Set up a meeting with your manager to discuss your career and start an open dialogue, especially if worried that it is stalling. But keep your expectations realistic.
Simultaneously, there are things you can do to help your own career:
- Volunteer for stretch assignments related to your career goals
- Pitch ideas to improve your current organisation
- Identify solutions to problems that you see.
- Cultivate your network at work and strengthen connections with your team
- Attend virtual networking events using breakout features to interact and meet people
- Find a career mentor who can provide insight into your field and give you advice
There are endless online courses to strengthen your skills or learn new ones. You can also tend to your self-development through books, podcasts, YouTube videos or in other ways that work for you.
5. Supervising during periods of uncertainty can be daunting.
If you manage others and find remote leadership hard, figuring out the best way to navigate your own situation while also being an effective leader for your team can be stressful.
It’s important to make decisions in line with your values. If you embody your core values in 1:1 time with a staff member, this can help you cope.
You don’t need to solve their problems or have all the answers. But you must be present, assess their productivity and morale, and focus on helping them move forward (even if progress is slow). Be empathetic and compassionate while also being professional and keeping your team productive.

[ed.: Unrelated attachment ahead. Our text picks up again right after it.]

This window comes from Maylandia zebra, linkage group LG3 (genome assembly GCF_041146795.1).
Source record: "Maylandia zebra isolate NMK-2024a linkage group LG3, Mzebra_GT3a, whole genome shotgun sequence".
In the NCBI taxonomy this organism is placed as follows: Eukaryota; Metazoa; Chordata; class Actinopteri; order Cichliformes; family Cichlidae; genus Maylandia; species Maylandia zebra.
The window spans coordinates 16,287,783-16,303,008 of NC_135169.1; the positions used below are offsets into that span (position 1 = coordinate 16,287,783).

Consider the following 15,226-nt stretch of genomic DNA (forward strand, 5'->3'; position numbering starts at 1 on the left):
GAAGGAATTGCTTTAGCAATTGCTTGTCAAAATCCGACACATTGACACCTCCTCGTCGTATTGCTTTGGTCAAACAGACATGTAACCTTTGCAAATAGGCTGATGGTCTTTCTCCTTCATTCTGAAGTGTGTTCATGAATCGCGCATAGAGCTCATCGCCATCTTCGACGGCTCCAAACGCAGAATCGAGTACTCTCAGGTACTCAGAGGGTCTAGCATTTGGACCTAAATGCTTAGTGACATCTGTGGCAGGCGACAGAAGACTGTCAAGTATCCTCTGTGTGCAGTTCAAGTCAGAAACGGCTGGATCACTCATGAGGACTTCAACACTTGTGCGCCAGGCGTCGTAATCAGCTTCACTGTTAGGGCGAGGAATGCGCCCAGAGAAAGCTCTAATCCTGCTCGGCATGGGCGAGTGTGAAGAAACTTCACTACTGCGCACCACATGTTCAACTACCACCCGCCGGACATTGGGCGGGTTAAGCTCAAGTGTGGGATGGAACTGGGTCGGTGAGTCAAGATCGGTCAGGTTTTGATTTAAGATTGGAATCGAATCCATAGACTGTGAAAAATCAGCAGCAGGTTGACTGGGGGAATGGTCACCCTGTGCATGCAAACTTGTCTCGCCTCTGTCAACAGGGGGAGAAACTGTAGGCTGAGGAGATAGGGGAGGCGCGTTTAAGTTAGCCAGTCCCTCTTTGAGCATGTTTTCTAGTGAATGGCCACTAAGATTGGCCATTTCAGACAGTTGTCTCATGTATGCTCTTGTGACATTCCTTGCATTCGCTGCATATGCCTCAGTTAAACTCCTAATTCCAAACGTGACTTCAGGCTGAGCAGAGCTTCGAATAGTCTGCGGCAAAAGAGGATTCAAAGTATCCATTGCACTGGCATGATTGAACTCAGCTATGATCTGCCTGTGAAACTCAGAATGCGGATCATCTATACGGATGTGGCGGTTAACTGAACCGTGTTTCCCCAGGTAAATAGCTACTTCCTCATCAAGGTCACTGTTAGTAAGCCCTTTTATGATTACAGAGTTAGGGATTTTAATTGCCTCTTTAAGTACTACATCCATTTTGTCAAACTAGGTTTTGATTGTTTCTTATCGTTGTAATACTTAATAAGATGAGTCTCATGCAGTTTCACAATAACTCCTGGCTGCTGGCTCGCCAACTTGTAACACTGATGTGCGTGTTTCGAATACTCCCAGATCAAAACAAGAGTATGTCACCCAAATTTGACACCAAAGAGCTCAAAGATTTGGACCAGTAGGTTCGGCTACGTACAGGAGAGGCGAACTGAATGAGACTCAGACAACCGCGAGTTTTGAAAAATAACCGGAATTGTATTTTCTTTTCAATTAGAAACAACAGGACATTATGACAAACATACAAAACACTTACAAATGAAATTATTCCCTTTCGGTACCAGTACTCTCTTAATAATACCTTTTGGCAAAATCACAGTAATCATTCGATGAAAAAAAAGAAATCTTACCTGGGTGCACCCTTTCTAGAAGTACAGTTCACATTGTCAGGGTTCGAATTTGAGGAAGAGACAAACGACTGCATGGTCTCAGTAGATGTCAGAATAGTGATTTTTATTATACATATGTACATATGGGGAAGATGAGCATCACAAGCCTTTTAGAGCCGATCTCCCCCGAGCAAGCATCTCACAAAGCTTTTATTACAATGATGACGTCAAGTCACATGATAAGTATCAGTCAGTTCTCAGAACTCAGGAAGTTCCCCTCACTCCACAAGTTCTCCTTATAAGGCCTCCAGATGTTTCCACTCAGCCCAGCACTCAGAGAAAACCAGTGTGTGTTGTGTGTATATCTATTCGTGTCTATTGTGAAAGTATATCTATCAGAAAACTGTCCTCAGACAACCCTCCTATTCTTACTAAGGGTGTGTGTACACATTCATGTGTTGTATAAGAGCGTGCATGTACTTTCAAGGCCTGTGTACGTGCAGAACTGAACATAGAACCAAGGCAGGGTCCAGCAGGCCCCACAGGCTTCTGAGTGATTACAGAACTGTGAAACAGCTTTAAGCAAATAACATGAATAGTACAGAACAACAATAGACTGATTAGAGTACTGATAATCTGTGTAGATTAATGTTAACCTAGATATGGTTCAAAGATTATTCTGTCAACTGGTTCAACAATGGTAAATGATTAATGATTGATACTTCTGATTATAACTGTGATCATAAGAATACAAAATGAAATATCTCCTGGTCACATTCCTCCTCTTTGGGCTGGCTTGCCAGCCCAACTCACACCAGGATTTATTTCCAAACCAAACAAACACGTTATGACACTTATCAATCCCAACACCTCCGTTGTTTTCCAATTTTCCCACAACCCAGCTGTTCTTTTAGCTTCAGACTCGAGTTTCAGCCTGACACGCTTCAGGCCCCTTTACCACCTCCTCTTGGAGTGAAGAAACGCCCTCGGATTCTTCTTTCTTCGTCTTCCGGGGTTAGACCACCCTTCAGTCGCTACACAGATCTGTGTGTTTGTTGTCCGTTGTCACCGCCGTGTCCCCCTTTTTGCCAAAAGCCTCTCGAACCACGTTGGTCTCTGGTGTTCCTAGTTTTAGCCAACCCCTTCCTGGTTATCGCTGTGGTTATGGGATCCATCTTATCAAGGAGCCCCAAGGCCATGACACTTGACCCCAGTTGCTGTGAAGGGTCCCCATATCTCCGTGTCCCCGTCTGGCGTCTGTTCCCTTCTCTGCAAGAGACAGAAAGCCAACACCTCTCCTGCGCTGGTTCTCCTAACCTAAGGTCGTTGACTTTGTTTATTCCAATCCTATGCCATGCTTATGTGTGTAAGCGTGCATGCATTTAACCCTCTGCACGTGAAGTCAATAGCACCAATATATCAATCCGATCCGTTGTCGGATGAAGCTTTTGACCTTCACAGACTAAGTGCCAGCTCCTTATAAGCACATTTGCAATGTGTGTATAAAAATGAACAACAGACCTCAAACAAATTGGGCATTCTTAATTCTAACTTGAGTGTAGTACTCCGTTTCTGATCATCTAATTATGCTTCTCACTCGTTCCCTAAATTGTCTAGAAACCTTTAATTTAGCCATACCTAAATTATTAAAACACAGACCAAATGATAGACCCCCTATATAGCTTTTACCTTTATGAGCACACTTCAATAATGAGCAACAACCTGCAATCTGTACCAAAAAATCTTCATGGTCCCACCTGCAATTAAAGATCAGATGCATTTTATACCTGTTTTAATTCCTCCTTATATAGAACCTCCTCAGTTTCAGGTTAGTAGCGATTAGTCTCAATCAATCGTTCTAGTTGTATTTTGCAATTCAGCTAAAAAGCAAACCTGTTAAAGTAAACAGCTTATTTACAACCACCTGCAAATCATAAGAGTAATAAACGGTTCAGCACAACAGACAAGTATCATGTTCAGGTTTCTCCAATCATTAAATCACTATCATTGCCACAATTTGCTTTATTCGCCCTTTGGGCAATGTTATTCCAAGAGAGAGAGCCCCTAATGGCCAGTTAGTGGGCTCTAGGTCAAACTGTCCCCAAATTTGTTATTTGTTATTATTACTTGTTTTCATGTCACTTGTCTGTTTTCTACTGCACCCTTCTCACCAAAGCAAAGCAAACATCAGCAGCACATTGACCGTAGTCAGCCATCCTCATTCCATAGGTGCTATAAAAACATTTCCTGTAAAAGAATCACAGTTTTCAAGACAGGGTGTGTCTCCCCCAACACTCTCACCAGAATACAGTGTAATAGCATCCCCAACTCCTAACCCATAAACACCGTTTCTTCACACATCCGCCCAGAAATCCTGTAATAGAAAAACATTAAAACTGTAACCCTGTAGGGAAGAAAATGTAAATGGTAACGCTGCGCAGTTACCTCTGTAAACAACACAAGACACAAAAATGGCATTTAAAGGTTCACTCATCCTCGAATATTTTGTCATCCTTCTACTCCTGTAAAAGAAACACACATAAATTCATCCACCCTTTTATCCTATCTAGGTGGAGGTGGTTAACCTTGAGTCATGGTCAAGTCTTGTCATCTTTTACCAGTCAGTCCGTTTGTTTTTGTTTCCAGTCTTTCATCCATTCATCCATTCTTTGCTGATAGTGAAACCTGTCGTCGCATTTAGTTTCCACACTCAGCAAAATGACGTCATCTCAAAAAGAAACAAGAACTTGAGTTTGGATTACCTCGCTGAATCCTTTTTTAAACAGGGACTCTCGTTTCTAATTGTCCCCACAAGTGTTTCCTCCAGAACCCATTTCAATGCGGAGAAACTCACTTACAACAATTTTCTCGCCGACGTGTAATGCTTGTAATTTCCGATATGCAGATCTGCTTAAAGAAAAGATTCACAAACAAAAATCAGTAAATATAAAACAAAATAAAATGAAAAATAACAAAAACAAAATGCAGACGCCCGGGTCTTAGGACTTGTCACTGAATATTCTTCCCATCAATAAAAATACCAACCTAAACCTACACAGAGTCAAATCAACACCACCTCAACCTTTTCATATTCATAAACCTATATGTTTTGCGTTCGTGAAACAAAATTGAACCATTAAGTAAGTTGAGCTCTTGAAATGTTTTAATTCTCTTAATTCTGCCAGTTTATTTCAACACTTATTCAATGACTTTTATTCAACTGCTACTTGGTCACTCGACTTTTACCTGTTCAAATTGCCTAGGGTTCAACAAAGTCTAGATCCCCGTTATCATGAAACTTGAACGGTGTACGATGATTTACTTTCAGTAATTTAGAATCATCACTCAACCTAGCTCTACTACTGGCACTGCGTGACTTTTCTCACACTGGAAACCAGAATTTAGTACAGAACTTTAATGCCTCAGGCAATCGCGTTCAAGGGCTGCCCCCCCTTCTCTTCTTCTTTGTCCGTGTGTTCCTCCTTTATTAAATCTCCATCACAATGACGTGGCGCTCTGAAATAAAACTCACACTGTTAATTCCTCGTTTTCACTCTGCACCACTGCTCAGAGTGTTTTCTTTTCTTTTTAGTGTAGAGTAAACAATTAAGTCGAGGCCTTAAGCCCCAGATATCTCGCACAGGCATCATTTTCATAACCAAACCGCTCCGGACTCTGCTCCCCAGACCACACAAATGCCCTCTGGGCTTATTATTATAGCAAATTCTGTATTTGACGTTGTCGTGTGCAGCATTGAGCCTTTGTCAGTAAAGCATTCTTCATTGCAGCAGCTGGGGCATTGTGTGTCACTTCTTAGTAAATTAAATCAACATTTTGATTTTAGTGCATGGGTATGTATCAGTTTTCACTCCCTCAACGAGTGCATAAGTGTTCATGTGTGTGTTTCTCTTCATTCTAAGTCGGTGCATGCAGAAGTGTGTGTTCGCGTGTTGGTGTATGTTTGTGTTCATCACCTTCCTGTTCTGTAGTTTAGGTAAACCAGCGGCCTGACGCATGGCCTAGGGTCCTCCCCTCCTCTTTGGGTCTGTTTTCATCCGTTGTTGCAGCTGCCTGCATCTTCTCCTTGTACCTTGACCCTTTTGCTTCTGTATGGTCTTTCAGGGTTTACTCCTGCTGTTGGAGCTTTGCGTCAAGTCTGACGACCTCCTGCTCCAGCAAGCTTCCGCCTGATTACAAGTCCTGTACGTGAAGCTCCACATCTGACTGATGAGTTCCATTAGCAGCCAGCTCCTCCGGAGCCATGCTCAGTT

Consider whether you need to reset expectations of how you continue to work together; what needs to change or stop. Think about:
- How often you check in
- How engagement and culture interact
- How you give regular actionable feedback
- Whether a Coach can support you as a leader
- How often you can meet or connect remotely
Keeping your team member engaged with new sets of tasks or by redesigning goals, and having meaningful conversations about what support they need, can help to maintain enthusiasm.
6. Reinventing your career
Many Melbournians are rethinking their careers. Often threatening situations like a pandemic prompt, us to behave conservatively, the opposite of what is required when we’re considering a career change. It’s hard to dive wholeheartedly into reinventing your career if you are feeling risk averse or worried about your prospects.